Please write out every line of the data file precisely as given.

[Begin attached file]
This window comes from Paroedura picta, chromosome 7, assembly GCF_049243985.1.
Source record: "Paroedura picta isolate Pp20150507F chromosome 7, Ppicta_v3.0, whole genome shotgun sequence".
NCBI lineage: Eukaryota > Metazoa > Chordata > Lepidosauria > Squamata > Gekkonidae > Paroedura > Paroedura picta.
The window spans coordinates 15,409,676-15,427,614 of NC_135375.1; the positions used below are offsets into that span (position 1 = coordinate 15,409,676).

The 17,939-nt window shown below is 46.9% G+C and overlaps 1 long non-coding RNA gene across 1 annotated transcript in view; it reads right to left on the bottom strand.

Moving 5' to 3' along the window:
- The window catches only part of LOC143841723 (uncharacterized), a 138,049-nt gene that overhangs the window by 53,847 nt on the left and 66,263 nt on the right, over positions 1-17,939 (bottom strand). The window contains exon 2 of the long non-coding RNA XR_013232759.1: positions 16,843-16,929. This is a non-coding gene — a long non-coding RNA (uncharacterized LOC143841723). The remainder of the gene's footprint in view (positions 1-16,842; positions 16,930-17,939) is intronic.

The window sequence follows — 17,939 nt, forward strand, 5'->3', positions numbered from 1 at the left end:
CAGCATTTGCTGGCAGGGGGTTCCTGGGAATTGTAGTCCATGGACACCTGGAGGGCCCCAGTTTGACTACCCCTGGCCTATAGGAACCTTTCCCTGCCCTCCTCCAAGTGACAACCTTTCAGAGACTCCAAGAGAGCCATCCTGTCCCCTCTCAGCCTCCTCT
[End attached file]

This window comes from Paroedura picta, chromosome 7, assembly GCF_049243985.1.
Source record: "Paroedura picta isolate Pp20150507F chromosome 7, Ppicta_v3.0, whole genome shotgun sequence".
NCBI lineage: Eukaryota > Metazoa > Chordata > Lepidosauria > Squamata > Gekkonidae > Paroedura > Paroedura picta.
The window spans coordinates 15,409,676-15,427,614 of NC_135375.1; the positions used below are offsets into that span (position 1 = coordinate 15,409,676).

The 17,939-nt window shown below is 46.9% G+C and overlaps 1 long non-coding RNA gene across 1 annotated transcript in view; it reads right to left on the bottom strand.

Moving 5' to 3' along the window:
- The window catches only part of LOC143841723 (uncharacterized), a 138,049-nt gene that overhangs the window by 53,847 nt on the left and 66,263 nt on the right, over positions 1-17,939 (bottom strand). The window contains exon 2 of the long non-coding RNA XR_013232759.1: positions 16,843-16,929. This is a non-coding gene — a long non-coding RNA (uncharacterized LOC143841723). The remainder of the gene's footprint in view (positions 1-16,842; positions 16,930-17,939) is intronic.

The window sequence follows — 17,939 nt, forward strand, 5'->3', positions numbered from 1 at the left end:
CAGCATTTGCTGGCAGGGGGTTCCTGGGAATTGTAGTCCATGGACACCTGGAGGGCCCCAGTTTGACTACCCCTGGCCTATAGGAACCTTTCCCTGCCCTCCTCCAAGTGACAACCTTTCAGAGACTCCAAGAGAGCCATCCTGTCCCCTCTCAGCCTCCTCT